Litters of wildtype C57Bl/6J and Nfib-deficient mice, bred at The University of Queensland with approval from the institutional Animal Ethics Committee, were used in this study. The Nfib-/- allele  was backcrossed for more than ten generations onto the C57Bl/6J background. Nfib+/- mice were bred to obtain wildtype, Nfib+/- and Nfib-/-progeny. No midline defects were detected in wildtype or heterozygote animals. Timed-pregnant females were obtained by placing male and female mice together overnight. The following day was designated as E0 if the female had a vaginal plug. Embryos were genotyped by PCR as previously described .
On the required gestational day, embryos were drop-fixed in 4% paraformaldehyde (PFA; E14 and below) or transcardially perfused with 0.9% phosphate buffered saline, followed by 4% PFA (E15 to E18). They were then postfixed in 4% PFA at 4°C until sectioning.
Brains of E18 wildtype C57Bl/6J or Nfib-/- embryos were dissected from the skull, blocked in 3% noble agar (Difco, Sparks, MD, USA), and then sectioned coronally at 45 μm on a vibratome (Leica, Nussloch, Germany). Sections were then mounted and stained with Mayer's haematoxylin using standard protocols.
Immunohistochemistry on floating sections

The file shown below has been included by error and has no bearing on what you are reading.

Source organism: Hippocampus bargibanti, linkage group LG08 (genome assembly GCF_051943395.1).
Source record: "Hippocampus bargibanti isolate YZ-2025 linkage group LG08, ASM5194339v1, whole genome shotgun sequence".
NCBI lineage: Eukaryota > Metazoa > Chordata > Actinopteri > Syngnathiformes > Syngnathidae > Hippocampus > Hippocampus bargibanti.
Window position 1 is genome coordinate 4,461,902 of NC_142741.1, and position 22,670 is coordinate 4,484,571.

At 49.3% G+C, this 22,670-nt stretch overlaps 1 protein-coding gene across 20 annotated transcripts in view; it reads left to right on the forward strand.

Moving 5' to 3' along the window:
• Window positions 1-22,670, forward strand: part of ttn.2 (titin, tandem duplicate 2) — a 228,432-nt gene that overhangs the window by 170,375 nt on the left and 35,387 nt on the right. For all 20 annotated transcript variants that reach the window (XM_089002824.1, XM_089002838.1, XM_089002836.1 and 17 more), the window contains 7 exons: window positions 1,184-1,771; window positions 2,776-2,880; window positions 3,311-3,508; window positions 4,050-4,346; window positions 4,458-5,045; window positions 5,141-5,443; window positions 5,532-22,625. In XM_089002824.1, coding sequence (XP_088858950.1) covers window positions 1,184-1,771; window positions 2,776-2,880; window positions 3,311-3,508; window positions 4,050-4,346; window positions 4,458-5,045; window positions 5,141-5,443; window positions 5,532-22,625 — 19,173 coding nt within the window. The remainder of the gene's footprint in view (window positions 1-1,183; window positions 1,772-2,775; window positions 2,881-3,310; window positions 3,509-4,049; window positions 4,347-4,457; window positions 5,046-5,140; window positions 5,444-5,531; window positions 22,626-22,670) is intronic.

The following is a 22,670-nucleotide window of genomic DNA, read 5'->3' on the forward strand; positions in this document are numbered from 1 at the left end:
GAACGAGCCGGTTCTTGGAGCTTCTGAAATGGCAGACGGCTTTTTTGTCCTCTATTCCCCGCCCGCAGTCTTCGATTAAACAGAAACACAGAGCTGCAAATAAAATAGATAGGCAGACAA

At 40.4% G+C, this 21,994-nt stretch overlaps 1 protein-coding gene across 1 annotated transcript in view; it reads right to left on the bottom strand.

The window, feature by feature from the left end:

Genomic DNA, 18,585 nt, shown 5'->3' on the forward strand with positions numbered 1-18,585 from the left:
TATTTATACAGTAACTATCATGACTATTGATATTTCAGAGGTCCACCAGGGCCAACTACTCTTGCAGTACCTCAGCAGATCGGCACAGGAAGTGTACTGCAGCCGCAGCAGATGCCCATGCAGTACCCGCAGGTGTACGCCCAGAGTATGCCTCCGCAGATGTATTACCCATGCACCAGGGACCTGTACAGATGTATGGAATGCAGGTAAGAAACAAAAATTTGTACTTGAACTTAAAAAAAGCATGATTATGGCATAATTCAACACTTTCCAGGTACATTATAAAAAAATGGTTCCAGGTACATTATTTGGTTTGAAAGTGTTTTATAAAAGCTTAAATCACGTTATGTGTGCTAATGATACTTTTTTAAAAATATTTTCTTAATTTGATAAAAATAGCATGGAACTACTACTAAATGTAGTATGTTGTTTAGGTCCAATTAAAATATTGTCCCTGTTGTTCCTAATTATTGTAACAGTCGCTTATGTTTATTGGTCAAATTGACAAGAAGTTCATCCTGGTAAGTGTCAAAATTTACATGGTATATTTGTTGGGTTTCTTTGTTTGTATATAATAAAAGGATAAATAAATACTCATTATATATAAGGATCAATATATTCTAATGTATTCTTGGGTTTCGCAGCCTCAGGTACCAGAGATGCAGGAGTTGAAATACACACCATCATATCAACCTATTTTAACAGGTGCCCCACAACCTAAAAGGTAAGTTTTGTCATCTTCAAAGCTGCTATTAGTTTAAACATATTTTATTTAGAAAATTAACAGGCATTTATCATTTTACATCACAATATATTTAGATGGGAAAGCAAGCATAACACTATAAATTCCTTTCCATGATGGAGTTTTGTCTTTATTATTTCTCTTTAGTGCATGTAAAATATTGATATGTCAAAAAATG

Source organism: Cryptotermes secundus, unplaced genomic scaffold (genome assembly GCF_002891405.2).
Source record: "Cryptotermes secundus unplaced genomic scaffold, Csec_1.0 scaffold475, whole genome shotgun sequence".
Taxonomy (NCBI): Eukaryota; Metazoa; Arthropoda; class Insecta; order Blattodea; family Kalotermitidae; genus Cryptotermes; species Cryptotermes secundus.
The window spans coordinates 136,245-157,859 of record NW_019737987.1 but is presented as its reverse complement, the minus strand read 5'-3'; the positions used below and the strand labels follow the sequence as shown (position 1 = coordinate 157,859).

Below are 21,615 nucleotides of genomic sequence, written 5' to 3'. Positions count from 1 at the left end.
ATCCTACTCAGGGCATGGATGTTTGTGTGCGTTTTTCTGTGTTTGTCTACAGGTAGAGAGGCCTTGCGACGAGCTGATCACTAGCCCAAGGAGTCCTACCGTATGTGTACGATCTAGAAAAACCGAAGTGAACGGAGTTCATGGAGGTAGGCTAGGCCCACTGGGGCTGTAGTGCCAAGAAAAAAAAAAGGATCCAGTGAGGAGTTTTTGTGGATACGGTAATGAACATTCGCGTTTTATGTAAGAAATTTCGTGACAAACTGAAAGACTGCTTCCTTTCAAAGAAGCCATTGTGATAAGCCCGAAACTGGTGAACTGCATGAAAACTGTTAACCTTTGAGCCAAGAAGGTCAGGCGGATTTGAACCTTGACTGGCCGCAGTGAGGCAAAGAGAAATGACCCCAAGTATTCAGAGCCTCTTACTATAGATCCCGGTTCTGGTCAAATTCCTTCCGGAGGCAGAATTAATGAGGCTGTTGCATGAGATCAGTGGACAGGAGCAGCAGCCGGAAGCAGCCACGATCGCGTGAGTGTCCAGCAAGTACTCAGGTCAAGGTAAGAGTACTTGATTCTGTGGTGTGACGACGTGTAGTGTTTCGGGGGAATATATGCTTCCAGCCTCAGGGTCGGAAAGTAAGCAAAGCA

Brains were sectioned as described above, then processed free-floating for immunohistochemistry using the chromogen 3,3' diaminobenzidine as described previously . Primary antibodies used for immunohistochemistry were anti-GAP43 (mouse monoclonal, 1/100,000; Chemicon, Bedford, MA, USA), anti-GFAP (rabbit polyclonal, 1/50,000; DAKO, Glostrup, Denmark), anti-cleaved caspase 3 (rabbit polyclonal, 1/1,000; Cell Signaling Technology, Danvers, MA, USA), anti-GLAST (rabbit polyclonal, 1/50,000; a gift from Niels Danbolt, University of Oslo), anti-nestin (mouse monoclonal, 1/1,500; Developmental Studies Hybridoma Bank), anti-tenascin C (rabbit polyclonal, 1/2,000; Chemicon), anti-Tbr1 (rabbit polyclonal, 1/100,000; a gift from Robert Hevner, University of Washington), anti-NFIA (rabbit polyclonal, 1/30,000; Active Motif, Carlsbad, CA, USA), anti-Emx1 (rabbit polyclonal, 1/30,000; a gift from Giorgio Corte, The University of Genova Medical School), anti-Npn1 (rabbit polyclonal, 1/75,000; a gift from David Ginty, Johns Hopkins University) and anti-DCC (rabbit polyclonal, 1/30,000; a gift from Helen Cooper, Queensland Brain Institute). Secondary antibodies used were biotinylated goat-anti-rabbit IgG (1/1,000; Vector Laboratories, Burlingame, CA, USA) and biotinylated donkey-anti-mouse IgG (1/1,000; Jackson ImmunoResearch, West Grove, PA, USA). To perform immunofluorescent labelling, sections were incubated overnight with the primary antibody at 4°C. They were then washed and incubated in secondary antibody, before being washed again and mounted. The primary antibodies used for immunofluorescent labelling were anti-phosphohistone H3 (rabbit polyclonal, 1/1,000; Millipore, Billerica, MA, USA), anti β-galactosidase (1/1,000; Promega, Madison, WI, USA), anti-GAP43 (1/5,000), anti-DCC (1/1,000), anti-GFAP (1/2,000), anti-Satb2 (1/1,000; Abcam, Cambridge, UK) and anti-NFIB (1/1,000). The secondary antibodies used were goat-anti-rabbit IgG AlexaFluor488 and goat-anti-mouse IgG AlexaFluor594 (both 1/1,000; Invitrogen, Carlsbad, CA).